I’ve been in this industry for more than three decades, and so I’ve experienced every data center technology breakthrough and market transformation in that time. We drove a market disruption ourselves with the introduction of Cisco Unified Computing System (UCS) in 2009, and after just five years, we have more than 33,000 customer-proven results.
Now, we’re doing it again, but this time it’s different.
We are in the midst of the next major inflection point, driven by a new wave of applications. With the swipe of a finger, users can download an endless array of useful apps to their smart phones, tablets, and even wearable gadgets. We bring our personal devices with us to work, expecting the IT department to deliver the same access and ease of use on the business side.
This consumerization of IT puts end users in the driver’s seat. Scrambling to meet growing consumer and employee expectations, organizations in both the public and private sectors have demands of their own when it comes to next-generation data center capabilities and improved outcomes. Applications need holistic compute solutions, not just plain old servers. The explosive growth of mobility, social media, collaboration, the Internet of Everything (IoE), and big data means their applications need to scale up and out.
Now applications must be serviced by compute solutions that can integrate performance needs, handle large data sets, and scale as needed while reducing operational complexity and OpEx budgets. The requirements of these complex business applications are defining the infrastructure—not the other way around—because now more than ever, application performance translates into business results. This requires fresh innovation in designing an integrated infrastructure that is highly responsive to business and IT needs, while keeping data center budgets from spinning out of control.
At Cisco Live, I’ll show you how we’re driving a market disruption once again, this time with our breakthroughs in compute solutions that we didn’t think were possible just a few years ago. Technology leaders agree that Cisco UCS and Cisco Application Centric Infrastructure (ACI) deliver solutions that put IT managers back in the driver’s seat, able to meet user demands, where applications are no longer constrained by the data center infrastructure.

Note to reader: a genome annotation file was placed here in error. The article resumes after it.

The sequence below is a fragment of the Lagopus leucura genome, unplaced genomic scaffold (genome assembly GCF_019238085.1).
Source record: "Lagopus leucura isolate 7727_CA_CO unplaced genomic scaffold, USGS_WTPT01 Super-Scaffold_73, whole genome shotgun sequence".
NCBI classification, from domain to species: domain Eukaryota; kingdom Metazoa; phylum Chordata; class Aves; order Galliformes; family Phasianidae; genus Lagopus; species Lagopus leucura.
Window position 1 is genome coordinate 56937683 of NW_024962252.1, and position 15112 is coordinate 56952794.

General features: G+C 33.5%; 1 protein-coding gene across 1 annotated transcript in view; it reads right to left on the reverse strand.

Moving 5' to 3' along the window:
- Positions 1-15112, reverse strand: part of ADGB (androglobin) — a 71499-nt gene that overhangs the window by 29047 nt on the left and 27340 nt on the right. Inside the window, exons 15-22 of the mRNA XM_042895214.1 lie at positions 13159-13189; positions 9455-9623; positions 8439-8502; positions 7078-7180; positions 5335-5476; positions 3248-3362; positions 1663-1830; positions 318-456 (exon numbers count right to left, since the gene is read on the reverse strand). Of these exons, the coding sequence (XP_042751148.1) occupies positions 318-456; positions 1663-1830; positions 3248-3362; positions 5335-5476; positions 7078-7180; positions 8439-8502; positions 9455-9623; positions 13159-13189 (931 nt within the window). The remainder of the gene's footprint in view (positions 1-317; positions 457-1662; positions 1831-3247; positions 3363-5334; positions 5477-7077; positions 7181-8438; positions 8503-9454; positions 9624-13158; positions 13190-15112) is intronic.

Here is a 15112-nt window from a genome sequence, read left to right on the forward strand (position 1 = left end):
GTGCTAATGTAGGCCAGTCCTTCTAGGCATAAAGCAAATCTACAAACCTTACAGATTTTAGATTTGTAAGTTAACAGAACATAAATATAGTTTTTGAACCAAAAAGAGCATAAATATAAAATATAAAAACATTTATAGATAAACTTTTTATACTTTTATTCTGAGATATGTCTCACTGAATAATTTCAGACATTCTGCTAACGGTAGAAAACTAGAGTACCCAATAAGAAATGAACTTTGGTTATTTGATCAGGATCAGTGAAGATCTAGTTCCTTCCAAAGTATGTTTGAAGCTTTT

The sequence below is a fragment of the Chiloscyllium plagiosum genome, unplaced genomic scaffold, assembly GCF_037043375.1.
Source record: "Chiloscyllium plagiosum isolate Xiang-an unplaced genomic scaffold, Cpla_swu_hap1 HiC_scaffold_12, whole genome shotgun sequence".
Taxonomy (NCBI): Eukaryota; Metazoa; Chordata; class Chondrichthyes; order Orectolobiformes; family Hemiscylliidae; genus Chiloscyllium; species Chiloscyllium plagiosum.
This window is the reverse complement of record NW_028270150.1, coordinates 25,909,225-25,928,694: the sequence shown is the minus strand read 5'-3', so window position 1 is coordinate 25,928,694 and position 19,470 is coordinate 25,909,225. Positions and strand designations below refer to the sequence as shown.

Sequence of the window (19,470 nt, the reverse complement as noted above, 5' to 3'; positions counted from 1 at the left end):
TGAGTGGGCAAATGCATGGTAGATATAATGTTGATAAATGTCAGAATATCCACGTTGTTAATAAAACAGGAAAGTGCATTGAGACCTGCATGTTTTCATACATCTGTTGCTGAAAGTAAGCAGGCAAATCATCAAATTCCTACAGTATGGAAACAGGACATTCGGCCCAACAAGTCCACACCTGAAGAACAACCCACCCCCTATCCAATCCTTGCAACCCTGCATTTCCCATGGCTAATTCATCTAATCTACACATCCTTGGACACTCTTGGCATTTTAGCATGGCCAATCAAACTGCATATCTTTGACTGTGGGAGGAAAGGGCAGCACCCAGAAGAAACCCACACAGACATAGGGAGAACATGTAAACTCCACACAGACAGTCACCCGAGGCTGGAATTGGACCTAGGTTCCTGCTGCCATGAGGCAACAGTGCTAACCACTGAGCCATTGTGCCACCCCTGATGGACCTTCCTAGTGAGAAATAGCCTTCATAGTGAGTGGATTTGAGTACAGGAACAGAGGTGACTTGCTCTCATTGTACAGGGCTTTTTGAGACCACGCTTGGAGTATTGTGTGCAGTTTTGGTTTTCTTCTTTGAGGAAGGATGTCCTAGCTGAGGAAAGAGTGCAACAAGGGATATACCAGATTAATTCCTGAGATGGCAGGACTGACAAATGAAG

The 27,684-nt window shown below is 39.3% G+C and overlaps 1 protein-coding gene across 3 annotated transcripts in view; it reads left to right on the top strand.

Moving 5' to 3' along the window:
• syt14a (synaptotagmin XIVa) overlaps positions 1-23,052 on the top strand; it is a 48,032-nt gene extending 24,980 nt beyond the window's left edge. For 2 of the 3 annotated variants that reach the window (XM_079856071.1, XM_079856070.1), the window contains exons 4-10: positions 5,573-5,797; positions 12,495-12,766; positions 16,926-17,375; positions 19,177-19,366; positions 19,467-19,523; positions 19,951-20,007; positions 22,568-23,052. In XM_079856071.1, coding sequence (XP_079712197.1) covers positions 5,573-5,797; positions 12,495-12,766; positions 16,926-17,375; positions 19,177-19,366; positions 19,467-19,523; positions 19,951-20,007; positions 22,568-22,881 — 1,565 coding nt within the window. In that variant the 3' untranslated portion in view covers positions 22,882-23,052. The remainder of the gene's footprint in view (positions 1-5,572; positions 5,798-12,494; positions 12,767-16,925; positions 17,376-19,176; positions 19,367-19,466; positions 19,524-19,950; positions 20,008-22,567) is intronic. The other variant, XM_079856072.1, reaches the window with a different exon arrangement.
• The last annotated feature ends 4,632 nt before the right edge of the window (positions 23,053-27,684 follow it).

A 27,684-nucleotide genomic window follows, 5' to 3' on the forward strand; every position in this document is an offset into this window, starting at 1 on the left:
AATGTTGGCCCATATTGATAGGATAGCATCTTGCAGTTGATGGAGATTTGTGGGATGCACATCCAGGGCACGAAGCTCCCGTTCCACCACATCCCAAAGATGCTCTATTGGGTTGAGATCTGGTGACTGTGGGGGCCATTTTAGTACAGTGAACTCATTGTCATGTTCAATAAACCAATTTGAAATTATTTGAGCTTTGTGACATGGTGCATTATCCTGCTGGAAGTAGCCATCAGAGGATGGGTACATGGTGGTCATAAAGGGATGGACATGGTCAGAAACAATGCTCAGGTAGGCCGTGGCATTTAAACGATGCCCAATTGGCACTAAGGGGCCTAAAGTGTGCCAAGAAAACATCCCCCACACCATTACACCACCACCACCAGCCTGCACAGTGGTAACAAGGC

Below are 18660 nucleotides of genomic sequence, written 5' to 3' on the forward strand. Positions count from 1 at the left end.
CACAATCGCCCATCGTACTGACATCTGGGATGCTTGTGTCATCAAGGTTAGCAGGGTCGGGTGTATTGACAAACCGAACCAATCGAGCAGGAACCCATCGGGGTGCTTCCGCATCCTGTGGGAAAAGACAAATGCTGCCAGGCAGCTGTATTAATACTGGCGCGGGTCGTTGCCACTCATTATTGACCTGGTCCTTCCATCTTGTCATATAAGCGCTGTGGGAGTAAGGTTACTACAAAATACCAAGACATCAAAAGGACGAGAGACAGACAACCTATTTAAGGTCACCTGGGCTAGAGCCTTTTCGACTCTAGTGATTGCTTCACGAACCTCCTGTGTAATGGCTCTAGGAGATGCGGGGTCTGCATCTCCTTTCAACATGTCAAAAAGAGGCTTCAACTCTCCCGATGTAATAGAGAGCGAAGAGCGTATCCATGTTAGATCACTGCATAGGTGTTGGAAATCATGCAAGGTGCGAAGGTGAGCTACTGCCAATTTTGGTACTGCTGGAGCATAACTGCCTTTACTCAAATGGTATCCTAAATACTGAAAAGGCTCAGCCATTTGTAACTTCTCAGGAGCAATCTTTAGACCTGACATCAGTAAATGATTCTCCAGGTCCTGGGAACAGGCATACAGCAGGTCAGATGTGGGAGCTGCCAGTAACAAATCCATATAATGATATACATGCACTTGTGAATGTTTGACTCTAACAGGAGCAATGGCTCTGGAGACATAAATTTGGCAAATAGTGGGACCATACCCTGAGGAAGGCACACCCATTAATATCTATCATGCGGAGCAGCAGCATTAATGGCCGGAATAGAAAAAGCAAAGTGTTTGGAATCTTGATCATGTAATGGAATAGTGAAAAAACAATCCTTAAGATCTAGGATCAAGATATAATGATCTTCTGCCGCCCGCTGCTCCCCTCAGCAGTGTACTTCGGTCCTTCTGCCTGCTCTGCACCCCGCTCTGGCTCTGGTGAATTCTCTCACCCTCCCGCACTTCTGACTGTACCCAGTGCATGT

It has been a great year for Data Virtualization at Cisco Live! Milan, Melbourne, and Toronto were fantastic opportunities to introduce Data Virtualization to Cisco customer and partner audiences. And we have saved the best for last with multiple activities at Cisco Live! San Francisco.
We kick things off on Monday May 18 with a by-invitation program for Cisco Data Virtualization customers and prospects. We start the day at 3:00 with a special pass to John Chambers’ keynote address. This is followed by a reception, data virtualization demo and tour in the World of Solutions hall. And we close the evening with a dinner at one of San Francisco’s finest restaurants. Participants in this program return on Wednesday night for a special performance by Lenny Kravitz. If you would like to join us, please contact Paul Torrento at firstname.lastname@example.org.
For those of you attending the full event, Data Virtualization is also featured in two sessions both entitled, Driving Business Outcomes for Big Data Environment. I will lead a quick summary session on Thursday at 11:15am, with Jim Green providing a deeper-dive technical session from 11:30-12:30 that day. In these sessions we will address one of the major issues organizations are facing as a consequence of exponential data growth – that is the huge expenses required to upgrade capacity in their enterprise data warehouses. To avoid this spend, customers are looking for lower cost alternatives such as offloading infrequently used data to Hadoop. In these sessions you will find out about Cisco’s complete solution with Unified Computing System hardware and Data Virtualization software and Services methodology.